• The above commands are specified, for example, in the JEDEC JESD79-4A Standard, cited above. The JEDEC standard also specifies certain timing constraints relating to these commands. Some of the specified timing parameters are given in the table below:
  • Symbol Function
    tRP PRECHARGE command period (from issuance of
    a PRECHARGE command until bank is ready for
    a new ACTIVATE command)
    tRCD Delay time from issuance of an ACTIVATE
    command until bank is ready for a new read
    or write command
    RL Read latency
  • Consider two successive read commands issued to the same bank 36 at times T1 and T2. The minimum latency for retrieving the data of the second read command depends on (i) whether the two read commands access the same row or different rows, and (ii) whether the read commands are performed with or without auto-precharge. The following table summarizes these minimum latencies:
  • No Auto-precharge Auto-precharge
    Different rows T2 + tRP + tRCD + RL T2 + tRCD + RL
    Same row T2 + RL T2 + tRCD + RL
  • The above example demonstrates why, in an embodiment, the optimal precharge policy depends on the access pattern. When the two read commands access different rows, it is preferable to deactivate (precharge) the row accessed by the first read command immediately after the first read command, e.g., using auto-precharge. This policy reduces the latency by tRP. When both read commands access the same row it is preferable to retain the row read by the first read command active following the first read command, and not precharge the row. Such a policy reduces the latency by tRCD. Note that, in addition, deactivating rows also reduces the DRAM power consumption.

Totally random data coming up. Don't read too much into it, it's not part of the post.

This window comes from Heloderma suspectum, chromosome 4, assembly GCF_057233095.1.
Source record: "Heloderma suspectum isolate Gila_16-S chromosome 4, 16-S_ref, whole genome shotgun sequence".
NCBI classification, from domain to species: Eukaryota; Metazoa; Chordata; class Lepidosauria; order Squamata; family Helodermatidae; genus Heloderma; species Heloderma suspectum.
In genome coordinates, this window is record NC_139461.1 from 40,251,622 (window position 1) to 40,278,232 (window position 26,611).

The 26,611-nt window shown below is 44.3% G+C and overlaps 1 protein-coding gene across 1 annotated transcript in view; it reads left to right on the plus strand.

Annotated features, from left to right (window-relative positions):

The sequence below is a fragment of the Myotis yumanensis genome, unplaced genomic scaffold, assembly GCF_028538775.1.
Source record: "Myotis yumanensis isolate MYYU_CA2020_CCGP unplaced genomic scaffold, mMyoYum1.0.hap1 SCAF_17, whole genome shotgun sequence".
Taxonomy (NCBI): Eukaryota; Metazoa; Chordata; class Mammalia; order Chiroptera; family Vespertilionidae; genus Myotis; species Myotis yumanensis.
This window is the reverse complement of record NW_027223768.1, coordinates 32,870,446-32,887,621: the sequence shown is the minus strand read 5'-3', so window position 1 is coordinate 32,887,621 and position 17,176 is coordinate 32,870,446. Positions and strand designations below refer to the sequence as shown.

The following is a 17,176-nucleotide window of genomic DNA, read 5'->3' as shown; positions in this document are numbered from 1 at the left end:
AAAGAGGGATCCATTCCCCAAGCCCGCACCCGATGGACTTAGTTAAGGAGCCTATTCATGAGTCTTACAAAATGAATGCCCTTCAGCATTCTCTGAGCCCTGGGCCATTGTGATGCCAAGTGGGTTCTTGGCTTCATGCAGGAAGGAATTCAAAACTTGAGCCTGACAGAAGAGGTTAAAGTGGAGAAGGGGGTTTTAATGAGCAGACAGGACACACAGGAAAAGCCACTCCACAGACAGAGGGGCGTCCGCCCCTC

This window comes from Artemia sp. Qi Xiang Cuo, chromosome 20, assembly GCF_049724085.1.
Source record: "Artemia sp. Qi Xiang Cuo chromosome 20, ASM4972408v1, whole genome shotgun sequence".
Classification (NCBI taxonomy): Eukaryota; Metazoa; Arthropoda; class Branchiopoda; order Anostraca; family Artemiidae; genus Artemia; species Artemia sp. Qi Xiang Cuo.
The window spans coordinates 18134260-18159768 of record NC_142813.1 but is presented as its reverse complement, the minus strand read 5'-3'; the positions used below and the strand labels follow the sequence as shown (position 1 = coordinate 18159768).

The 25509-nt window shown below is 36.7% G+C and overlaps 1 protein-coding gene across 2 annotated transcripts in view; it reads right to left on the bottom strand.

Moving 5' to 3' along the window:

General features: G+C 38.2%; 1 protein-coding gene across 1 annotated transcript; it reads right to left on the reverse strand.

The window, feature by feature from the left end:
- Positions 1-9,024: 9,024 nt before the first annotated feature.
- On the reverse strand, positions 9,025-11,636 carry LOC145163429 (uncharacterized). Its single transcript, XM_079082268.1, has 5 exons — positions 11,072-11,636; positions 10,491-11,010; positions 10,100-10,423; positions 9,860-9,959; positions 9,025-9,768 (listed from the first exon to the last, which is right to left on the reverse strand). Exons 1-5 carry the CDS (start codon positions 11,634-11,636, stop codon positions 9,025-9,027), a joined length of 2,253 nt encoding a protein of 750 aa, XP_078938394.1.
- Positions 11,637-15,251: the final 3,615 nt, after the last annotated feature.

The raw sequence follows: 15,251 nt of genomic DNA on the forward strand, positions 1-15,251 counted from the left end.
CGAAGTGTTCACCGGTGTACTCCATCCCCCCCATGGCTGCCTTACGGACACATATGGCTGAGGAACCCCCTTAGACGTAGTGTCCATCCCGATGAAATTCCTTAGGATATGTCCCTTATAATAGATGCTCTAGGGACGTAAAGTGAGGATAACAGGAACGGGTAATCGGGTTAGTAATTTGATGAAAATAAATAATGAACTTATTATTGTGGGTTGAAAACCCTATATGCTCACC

• In some embodiments, one or more clients are configured to provide “row-hit likelihood indications” to DMC 24, and DMC 24 is configured to adapt the precharge policy based on the row-hit likelihood indications. In the present context, the term “row-hit likelihood indications” (or simply “indications” for brevity) refers to any information indicative of the likelihoods that a subsequent I/O command will address the same row 40 in the same memory bank 36 as addressed in a previous I/O command.
  • One example of a row-hit likelihood indication is an indication that specifies whether the access pattern of the I/O commands from a certain client is random or sequential. In a sequential access pattern, such as when a client reads or writes a large file or other object, the client accesses multiple successive memory addresses, and therefore has a relatively high likelihood to access the same row repeatedly. In a random access pattern, e.g., when a client accesses small chunks of data in various non-contiguous addresses, the memory addresses accessed by successive I/O commands are uncorrelated, and therefore the likelihood of repeatedly accessing the same row is relatively small.